Copper cardboard derby victim in rehabilitation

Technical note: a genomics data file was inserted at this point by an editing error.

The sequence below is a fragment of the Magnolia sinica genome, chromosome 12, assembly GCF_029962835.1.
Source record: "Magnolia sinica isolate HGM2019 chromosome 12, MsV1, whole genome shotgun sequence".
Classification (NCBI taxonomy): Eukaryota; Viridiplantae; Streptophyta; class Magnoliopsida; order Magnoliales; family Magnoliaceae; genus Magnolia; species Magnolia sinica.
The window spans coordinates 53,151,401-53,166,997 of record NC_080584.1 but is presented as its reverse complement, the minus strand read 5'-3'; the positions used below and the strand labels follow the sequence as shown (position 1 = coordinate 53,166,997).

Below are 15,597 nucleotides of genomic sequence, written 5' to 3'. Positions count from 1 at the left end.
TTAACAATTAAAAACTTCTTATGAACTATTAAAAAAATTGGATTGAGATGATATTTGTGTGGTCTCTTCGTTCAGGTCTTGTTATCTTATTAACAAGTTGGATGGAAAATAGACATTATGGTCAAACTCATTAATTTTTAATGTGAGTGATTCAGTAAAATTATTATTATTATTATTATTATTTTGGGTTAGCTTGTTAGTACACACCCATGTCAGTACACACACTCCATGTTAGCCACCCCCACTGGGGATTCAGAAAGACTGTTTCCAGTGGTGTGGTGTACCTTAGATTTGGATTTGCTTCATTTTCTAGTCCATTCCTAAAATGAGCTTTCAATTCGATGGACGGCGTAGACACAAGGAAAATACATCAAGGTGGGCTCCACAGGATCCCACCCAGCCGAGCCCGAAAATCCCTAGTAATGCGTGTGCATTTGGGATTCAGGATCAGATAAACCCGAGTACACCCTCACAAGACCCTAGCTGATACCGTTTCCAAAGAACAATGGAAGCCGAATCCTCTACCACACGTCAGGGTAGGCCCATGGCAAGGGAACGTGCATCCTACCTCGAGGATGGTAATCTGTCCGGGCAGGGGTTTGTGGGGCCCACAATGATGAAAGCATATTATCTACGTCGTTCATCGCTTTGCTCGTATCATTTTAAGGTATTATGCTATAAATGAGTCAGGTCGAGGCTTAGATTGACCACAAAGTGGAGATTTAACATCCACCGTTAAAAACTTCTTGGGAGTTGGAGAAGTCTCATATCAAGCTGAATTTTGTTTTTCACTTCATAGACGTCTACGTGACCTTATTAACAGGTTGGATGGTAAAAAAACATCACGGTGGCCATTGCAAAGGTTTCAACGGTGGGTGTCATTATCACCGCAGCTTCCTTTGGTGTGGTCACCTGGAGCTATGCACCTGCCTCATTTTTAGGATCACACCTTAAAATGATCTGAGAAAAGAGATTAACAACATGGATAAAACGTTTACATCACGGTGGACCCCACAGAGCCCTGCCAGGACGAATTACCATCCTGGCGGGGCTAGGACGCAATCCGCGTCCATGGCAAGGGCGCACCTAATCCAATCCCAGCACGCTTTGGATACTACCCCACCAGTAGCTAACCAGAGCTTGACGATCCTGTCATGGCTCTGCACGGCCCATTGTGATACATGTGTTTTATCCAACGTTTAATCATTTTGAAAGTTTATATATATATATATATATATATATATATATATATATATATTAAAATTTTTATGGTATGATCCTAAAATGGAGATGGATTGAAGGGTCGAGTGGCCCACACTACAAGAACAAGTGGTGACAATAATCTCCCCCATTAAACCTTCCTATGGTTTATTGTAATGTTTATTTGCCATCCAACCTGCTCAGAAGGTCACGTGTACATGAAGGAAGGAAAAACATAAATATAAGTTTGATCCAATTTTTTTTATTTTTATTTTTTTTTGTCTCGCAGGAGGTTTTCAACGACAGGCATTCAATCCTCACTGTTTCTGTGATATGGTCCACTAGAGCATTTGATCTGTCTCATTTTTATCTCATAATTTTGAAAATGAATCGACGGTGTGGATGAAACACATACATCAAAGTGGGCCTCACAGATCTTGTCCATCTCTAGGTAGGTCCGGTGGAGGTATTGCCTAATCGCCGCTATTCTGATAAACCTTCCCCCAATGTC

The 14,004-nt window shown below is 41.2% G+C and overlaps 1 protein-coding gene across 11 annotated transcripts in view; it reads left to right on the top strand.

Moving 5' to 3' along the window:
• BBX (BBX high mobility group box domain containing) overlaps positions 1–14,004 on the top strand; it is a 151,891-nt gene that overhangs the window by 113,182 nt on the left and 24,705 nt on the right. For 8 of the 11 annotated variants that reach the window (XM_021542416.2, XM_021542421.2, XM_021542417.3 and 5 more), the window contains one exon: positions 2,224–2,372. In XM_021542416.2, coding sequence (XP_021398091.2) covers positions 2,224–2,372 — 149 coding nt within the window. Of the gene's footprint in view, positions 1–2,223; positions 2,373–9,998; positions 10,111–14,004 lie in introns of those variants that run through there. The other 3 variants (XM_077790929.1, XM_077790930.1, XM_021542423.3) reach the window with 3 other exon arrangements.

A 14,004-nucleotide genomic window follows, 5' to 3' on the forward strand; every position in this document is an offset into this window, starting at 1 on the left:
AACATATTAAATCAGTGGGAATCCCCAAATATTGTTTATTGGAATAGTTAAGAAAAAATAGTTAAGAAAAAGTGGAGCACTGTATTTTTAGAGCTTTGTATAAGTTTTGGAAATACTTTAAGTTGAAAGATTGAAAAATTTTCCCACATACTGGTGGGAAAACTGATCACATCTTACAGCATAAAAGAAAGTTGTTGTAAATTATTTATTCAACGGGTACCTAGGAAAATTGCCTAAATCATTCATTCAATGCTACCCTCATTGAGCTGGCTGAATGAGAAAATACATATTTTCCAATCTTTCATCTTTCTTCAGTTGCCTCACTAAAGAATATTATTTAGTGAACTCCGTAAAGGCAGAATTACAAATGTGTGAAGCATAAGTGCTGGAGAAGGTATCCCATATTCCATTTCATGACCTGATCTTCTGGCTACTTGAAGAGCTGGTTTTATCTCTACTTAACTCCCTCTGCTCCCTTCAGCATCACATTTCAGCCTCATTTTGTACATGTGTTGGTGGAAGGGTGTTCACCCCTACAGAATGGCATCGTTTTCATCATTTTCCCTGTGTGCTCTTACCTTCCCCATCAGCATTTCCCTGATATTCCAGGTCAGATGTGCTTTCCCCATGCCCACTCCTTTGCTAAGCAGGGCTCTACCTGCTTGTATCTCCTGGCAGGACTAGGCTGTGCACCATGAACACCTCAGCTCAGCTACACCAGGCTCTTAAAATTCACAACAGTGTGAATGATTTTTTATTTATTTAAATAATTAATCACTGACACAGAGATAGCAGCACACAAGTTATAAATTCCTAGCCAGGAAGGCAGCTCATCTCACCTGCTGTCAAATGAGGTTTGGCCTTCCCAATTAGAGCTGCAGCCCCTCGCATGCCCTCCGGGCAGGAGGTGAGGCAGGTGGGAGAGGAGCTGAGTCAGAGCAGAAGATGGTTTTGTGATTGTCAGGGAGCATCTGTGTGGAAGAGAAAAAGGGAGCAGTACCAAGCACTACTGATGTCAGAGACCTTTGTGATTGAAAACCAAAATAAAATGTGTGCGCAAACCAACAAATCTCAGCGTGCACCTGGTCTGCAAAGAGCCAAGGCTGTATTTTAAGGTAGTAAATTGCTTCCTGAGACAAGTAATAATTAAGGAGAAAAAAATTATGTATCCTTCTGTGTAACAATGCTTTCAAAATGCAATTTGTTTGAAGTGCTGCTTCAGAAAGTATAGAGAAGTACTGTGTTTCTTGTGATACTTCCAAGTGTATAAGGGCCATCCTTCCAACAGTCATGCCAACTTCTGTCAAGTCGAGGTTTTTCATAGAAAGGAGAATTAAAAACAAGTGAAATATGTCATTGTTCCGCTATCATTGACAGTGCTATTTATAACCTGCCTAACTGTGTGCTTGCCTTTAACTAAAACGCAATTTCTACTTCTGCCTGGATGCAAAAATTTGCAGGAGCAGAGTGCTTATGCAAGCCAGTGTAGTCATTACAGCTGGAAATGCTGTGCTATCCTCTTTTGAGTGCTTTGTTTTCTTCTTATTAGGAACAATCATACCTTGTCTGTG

DENVER<Gary Fountain survived a severed aorta, dislocated hip, fractured vertebrae, broken ribs and hours of emergency surgery and is learning to walk again.Fountain, a Dillon property owner and Denver resident, was critically injured Feb. 2 during the 14th annual KBCO-Budweiser Cardboard Derby at Copper Mountain. He spent several weeks in intensive care at St. Anthony’s Central Hospital in Denver. He was discharged March 4 and admitted to Craig Hospital in Englewood for rehabilitation. He currently uses a wheelchair and can speak only in a whisper because his vocal chords were paralyzed, his brother said.”It’s looking like he’ll overcome this<he’s working real hard,” Keith Fountain said. “We’re optimistic he could be home in another month. But everytime something improves, something else comes up.”The five other members of Fountain’s derby team, the Hay Bale Destroyers, also were injured, including broken ankles, concussions and lacerations. Teammate Ken Binfet was hospitalized for a month. Members from other teams suffered injuries as well, according to Copper Mountain clinic staff.Organizers of the event, including Copper Mountain officials and KBCO promotions staff, have expressed sympathy for those injured and their families, but have refused to speculate on the cause of the accidents. The organizers said they discussed the injuries in follow-up meetings and will consider safety measures when deciding whether they will hold the event next year.Despite the injuries suffered at the event, cardboard derbies continue. Copper Mountain held an end-of-season party for employees Thursday night that included a derby. The employee derby was held at the Copper Station base area and everything went smoothly, resort spokesman Ben Friedland said. Steamboat Ski Area is scheduled to hold its 22nd Cardboard Classic today.Steamboat spokeswoman Cathy Wiedemer said she wasn’t familiar with the cardboard derby course set-up at Copper Mountain, or when it was held at Arapahoe Basin, but that staff did hear about the injuries. Wiedemer said the injuries didn’t affect organizers’ planning because of the Steamboat event’s history.”To the best of our knowledge, there haven’t been any injuries here,” she said. “A lot of people don’t even get 2 feet down the track. It’s not about speed at all; it’s more about the elaborate craft they build.”Wiedemer said Steamboat’s course for cardboard craft is typically set up on the Headwall trail, a green run. For cardboard sleds that do make it to the bottom of the track, she said riders are stopped by large crash pads, eight rows of ski fencing and a snowbank. Wiedemer said organizers plan the event for the end of the season, when snow conditions are slower and softer.Spectators at the Copper Mountain derby found fault with the steepness of the course<on Rosi’s Run, the bottom of a black trail<and said they thought the runout of the course was too short for the speeds sleds attained. After organizers were alerted to the injuries, they shut down one of the three tracks and added excess padding to the other two. Volunteers also used their feet to kick up the icy crust and slow the slope down.Wiedemer said it’s hard to say what Steamboat organizers would do to the course in the event of an injury, since there haven’t been any.”We have ski patrol there, just like a World Cup event,” she said. “We’d probably look into it. If it could be determined what caused the injury, we’d make changes as necessary.”Lawyers and private investigators are looking into the Copper Mountain injuries. Keith Fountain said he’s not sure if his brother’s family will take legal action, as Gary Fountain is currently focusing on improving his health.”I know that he wants to see that no one else gets hurt,” Keith Fountain said.Reid Williams can be reached at (970) 668-3998 ext. 237 or firstname.lastname@example.org.
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